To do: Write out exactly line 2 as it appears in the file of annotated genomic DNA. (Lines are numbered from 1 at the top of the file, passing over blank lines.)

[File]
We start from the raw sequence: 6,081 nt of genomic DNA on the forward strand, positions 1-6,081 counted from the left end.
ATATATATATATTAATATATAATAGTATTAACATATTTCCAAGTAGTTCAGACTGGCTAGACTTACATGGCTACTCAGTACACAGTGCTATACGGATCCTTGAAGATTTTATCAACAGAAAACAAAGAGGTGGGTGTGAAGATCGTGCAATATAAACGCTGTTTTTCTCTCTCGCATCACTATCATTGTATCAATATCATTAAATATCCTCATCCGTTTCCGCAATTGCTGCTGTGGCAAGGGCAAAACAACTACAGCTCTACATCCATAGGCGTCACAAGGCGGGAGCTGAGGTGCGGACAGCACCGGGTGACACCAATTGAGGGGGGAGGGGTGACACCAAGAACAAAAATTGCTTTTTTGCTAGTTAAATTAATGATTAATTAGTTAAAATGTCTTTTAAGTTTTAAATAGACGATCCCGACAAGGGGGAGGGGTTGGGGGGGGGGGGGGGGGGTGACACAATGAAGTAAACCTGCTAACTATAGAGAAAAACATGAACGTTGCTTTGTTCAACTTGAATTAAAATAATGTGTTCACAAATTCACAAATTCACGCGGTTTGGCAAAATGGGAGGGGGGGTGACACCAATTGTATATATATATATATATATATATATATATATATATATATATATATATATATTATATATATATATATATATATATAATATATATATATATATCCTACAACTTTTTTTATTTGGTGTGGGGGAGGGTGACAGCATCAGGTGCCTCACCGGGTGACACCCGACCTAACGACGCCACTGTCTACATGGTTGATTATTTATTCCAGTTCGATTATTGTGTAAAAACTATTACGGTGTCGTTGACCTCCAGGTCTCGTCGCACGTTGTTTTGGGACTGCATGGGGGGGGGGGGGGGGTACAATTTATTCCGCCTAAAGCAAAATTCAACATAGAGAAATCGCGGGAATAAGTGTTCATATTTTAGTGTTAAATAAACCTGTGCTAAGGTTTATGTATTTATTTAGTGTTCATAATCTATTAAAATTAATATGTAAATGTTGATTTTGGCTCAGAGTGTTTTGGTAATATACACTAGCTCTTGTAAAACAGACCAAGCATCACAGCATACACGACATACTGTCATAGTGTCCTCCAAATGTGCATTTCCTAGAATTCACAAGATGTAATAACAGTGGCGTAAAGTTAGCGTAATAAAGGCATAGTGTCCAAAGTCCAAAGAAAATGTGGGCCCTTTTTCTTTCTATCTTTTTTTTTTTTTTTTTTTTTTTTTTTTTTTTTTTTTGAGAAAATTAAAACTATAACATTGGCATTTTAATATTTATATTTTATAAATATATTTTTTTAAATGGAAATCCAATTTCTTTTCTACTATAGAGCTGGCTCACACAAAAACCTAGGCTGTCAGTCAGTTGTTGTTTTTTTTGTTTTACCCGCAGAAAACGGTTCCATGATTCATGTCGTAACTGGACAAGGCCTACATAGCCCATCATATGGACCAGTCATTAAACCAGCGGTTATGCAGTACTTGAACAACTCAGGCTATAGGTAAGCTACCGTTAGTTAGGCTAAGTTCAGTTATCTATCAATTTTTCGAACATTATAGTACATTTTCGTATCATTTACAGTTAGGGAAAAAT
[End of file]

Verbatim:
ATATATATATATTAATATATAATAGTATTAACATATTTCCAAGTAGTTCAGACTGGCTAGACTTACATGGCTACTCAGTACACAGTGCTATACGGATCCTTGAAGATTTTATCAACAGAAAACAAAGAGGTGGGTGTGAAGATCGTGCAATATAAACGCTGTTTTTCTCTCTCGCATCACTATCATTGTATCAATATCATTAAATATCCTCATCCGTTTCCGCAATTGCTGCTGTGGCAAGGGCAAAACAACTACAGCTCTACATCCATAGGCGTCACAAGGCGGGAGCTGAGGTGCGGACAGCACCGGGTGACACCAATTGAGGGGGGAGGGGTGACACCAAGAACAAAAATTGCTTTTTTGCTAGTTAAATTAATGATTAATTAGTTAAAATGTCTTTTAAGTTTTAAATAGACGATCCCGACAAGGGGGAGGGGTTGGGGGGGGGGGGGGGGGGTGACACAATGAAGTAAACCTGCTAACTATAGAGAAAAACATGAACGTTGCTTTGTTCAACTTGAATTAAAATAATGTGTTCACAAATTCACAAATTCACGCGGTTTGGCAAAATGGGAGGGGGGGTGACACCAATTGTATATATATATATATATATATATATATATATATATATATATATATATATATTATATATATATATATATATATATAATATATATATATATATCCTACAACTTTTTTTATTTGGTGTGGGGGAGGGTGACAGCATCAGGTGCCTCACCGGGTGACACCCGACCTAACGACGCCACTGTCTACATGGTTGATTATTTATTCCAGTTCGATTATTGTGTAAAAACTATTACGGTGTCGTTGACCTCCAGGTCTCGTCGCACGTTGTTTTGGGACTGCATGGGGGGGGGGGGGGGGTACAATTTATTCCGCCTAAAGCAAAATTCAACATAGAGAAATCGCGGGAATAAGTGTTCATATTTTAGTGTTAAATAAACCTGTGCTAAGGTTTATGTATTTATTTAGTGTTCATAATCTATTAAAATTAATATGTAAATGTTGATTTTGGCTCAGAGTGTTTTGGTAATATACACTAGCTCTTGTAAAACAGACCAAGCATCACAGCATACACGACATACTGTCATAGTGTCCTCCAAATGTGCATTTCCTAGAATTCACAAGATGTAATAACAGTGGCGTAAAGTTAGCGTAATAAAGGCATAGTGTCCAAAGTCCAAAGAAAATGTGGGCCCTTTTTCTTTCTATCTTTTTTTTTTTTTTTTTTTTTTTTTTTTTTTTTTTTTGAGAAAATTAAAACTATAACATTGGCATTTTAATATTTATATTTTATAAATATATTTTTTTAAATGGAAATCCAATTTCTTTTCTACTATAGAGCTGGCTCACACAAAAACCTAGGCTGTCAGTCAGTTGTTGTTTTTTTTGTTTTACCCGCAGAAAACGGTTCCATGATTCATGTCGTAACTGGACAAGGCCTACATAGCCCATCATATGGACCAGTCATTAAACCAGCGGTTATGCAGTACTTGAACAACTCAGGCTATAGGTAAGCTACCGTTAGTTAGGCTAAGTTCAGTTATCTATCAATTTTTCGAACATTATAGTACATTTTCGTATCATTTACAGTTAGGGAAAAAT